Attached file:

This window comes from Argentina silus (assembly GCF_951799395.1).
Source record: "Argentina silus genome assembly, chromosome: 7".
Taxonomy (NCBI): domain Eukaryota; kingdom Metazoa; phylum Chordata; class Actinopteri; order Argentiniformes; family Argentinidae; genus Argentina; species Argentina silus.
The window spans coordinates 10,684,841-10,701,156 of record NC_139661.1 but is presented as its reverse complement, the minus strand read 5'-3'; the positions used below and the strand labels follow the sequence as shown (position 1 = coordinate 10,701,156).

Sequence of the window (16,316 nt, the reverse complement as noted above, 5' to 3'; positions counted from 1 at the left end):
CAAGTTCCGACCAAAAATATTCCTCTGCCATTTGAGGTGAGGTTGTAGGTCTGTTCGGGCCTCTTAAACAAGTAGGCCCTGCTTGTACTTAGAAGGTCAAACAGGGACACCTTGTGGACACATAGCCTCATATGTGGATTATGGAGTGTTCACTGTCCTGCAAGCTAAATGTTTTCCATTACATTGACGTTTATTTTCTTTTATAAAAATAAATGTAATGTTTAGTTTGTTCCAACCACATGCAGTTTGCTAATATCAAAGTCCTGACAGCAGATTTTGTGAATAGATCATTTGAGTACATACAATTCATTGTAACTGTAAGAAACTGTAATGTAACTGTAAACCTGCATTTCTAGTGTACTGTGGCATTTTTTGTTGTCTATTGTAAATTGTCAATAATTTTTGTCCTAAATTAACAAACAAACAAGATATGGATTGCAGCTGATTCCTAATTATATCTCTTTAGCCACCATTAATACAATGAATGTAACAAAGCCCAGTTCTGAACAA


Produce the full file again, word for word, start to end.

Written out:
This window comes from Argentina silus (assembly GCF_951799395.1).
Source record: "Argentina silus genome assembly, chromosome: 7".
Taxonomy (NCBI): domain Eukaryota; kingdom Metazoa; phylum Chordata; class Actinopteri; order Argentiniformes; family Argentinidae; genus Argentina; species Argentina silus.
The window spans coordinates 10,684,841-10,701,156 of record NC_139661.1 but is presented as its reverse complement, the minus strand read 5'-3'; the positions used below and the strand labels follow the sequence as shown (position 1 = coordinate 10,701,156).

Sequence of the window (16,316 nt, the reverse complement as noted above, 5' to 3'; positions counted from 1 at the left end):
CAAGTTCCGACCAAAAATATTCCTCTGCCATTTGAGGTGAGGTTGTAGGTCTGTTCGGGCCTCTTAAACAAGTAGGCCCTGCTTGTACTTAGAAGGTCAAACAGGGACACCTTGTGGACACATAGCCTCATATGTGGATTATGGAGTGTTCACTGTCCTGCAAGCTAAATGTTTTCCATTACATTGACGTTTATTTTCTTTTATAAAAATAAATGTAATGTTTAGTTTGTTCCAACCACATGCAGTTTGCTAATATCAAAGTCCTGACAGCAGATTTTGTGAATAGATCATTTGAGTACATACAATTCATTGTAACTGTAAGAAACTGTAATGTAACTGTAAACCTGCATTTCTAGTGTACTGTGGCATTTTTTGTTGTCTATTGTAAATTGTCAATAATTTTTGTCCTAAATTAACAAACAAACAAGATATGGATTGCAGCTGATTCCTAATTATATCTCTTTAGCCACCATTAATACAATGAATGTAACAAAGCCCAGTTCTGAACAA